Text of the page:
Think hard about these questions before you talk to your advisor:

  • What kinds of jobs are you interested in?
  • Are you exploring or have you made a decision about what kind of jobs to pursue?
  • Are you going to go on the academic job market as well? Many people apply for a wide range of jobs in several sectors. Applying and interviewing can teach you a lot about where you can thrive.
  • What are the reasons for your decision? These might be professional, personal, or a mixture. You may not need or want to disclose them (you need not feel defensive), but you should understand your motivation. Decide what you want to share.
  • What is your timeline?
  • How will this decision affect your scholarly and research work, if at all? If your dissertation won’t be your academic calling card, you may not need to add an extra chapter or experiment.
  • How will you balance your commitments and still sleep? Create a game plan for meeting your academic obligations and your professional development goals. Strategic time management is the first piece of advice in Stacy Hartman’s Three Keys interview.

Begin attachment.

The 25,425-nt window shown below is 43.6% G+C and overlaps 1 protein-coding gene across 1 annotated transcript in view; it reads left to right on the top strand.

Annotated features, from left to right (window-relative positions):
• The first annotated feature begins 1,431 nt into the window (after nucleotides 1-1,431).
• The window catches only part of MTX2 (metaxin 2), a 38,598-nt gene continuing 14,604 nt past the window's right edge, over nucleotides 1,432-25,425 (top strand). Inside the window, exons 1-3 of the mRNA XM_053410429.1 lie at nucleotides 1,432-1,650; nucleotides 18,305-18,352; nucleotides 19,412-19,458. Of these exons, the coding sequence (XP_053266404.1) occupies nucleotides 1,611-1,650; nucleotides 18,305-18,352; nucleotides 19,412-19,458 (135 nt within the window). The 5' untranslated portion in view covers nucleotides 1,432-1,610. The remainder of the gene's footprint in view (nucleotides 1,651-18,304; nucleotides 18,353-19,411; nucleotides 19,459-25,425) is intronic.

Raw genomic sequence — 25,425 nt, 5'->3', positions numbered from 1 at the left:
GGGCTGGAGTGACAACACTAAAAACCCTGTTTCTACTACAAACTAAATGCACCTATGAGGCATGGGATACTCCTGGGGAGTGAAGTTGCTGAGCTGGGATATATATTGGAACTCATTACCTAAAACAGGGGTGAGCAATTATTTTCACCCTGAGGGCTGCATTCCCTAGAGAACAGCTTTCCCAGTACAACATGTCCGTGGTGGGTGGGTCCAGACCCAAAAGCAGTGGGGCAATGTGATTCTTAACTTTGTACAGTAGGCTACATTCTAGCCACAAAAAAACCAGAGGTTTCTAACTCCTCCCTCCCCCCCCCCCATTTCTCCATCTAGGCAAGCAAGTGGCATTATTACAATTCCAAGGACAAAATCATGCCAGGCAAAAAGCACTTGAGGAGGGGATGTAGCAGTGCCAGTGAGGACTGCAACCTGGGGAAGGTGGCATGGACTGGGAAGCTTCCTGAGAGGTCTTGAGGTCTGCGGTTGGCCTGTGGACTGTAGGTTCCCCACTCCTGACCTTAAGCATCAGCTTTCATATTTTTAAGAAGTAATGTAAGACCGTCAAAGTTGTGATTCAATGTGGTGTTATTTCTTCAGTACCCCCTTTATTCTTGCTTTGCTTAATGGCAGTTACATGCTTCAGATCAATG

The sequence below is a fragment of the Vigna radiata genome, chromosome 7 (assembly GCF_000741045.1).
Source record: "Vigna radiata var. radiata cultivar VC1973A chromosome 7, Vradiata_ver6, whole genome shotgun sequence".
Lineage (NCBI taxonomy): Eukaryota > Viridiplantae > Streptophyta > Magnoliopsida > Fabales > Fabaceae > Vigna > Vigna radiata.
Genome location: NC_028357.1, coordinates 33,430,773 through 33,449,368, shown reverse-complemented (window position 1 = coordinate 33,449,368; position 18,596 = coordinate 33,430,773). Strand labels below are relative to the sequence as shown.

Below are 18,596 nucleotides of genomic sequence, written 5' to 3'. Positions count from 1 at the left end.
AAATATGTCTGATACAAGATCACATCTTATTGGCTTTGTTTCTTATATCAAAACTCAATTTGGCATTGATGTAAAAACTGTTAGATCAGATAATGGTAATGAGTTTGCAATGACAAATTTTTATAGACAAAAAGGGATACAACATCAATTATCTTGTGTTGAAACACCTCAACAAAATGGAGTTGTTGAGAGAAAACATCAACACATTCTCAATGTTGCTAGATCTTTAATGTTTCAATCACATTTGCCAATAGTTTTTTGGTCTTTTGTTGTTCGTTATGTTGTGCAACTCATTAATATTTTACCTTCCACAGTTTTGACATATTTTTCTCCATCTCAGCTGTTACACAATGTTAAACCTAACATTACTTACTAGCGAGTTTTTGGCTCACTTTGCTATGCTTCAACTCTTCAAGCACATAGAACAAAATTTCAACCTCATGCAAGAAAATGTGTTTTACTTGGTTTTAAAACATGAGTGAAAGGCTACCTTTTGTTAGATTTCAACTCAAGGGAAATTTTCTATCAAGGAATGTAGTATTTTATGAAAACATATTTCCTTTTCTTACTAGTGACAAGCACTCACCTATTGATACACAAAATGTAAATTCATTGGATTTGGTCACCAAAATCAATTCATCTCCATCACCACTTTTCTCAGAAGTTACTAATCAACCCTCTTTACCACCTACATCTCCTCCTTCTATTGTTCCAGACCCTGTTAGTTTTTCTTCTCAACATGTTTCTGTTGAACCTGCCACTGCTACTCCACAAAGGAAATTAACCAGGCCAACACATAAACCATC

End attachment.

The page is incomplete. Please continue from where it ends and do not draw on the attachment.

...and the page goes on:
Practice What You Will Say

Figure out what you want to say and practice delivering your message. You don’t need a fully rehearsed speech, but if you master the basic points, you will be less nervous. Most advisors are well-meaning. Assume good intentions on their part, and go into the conversation with a positive attitude.

During the Conversation

Be confident. Stay calm. Breathe. Deliver your message.

Then listen.

Your advisor may express surprise or uncertainty about how to help. The good news is that there are many things that your advisor can do:

  • Continue to push you and support your research and scholarship. Continue to provide feedback on your work and expect you to meet high standards. Continue to invest in your intellectual development.
  • Connect you to friends, acquaintances, and former students with whom you can conduct informational interviews.
  • Alert you to opportunities that you may not have heard about.
  • Continue to support you personally.
  • Write strong letters of support.
  • Recognize that you will be spending some of your time on other things: conducting informational interviews, gaining practical experience and new skills, exploring career options, building your network, and developing job application materials.
  • Advocate a broader approach to career preparation among other faculty members in the department and among other students. Publicly support and endorse you and your choices.

After the Conversation

Follow up with and thank your advisor.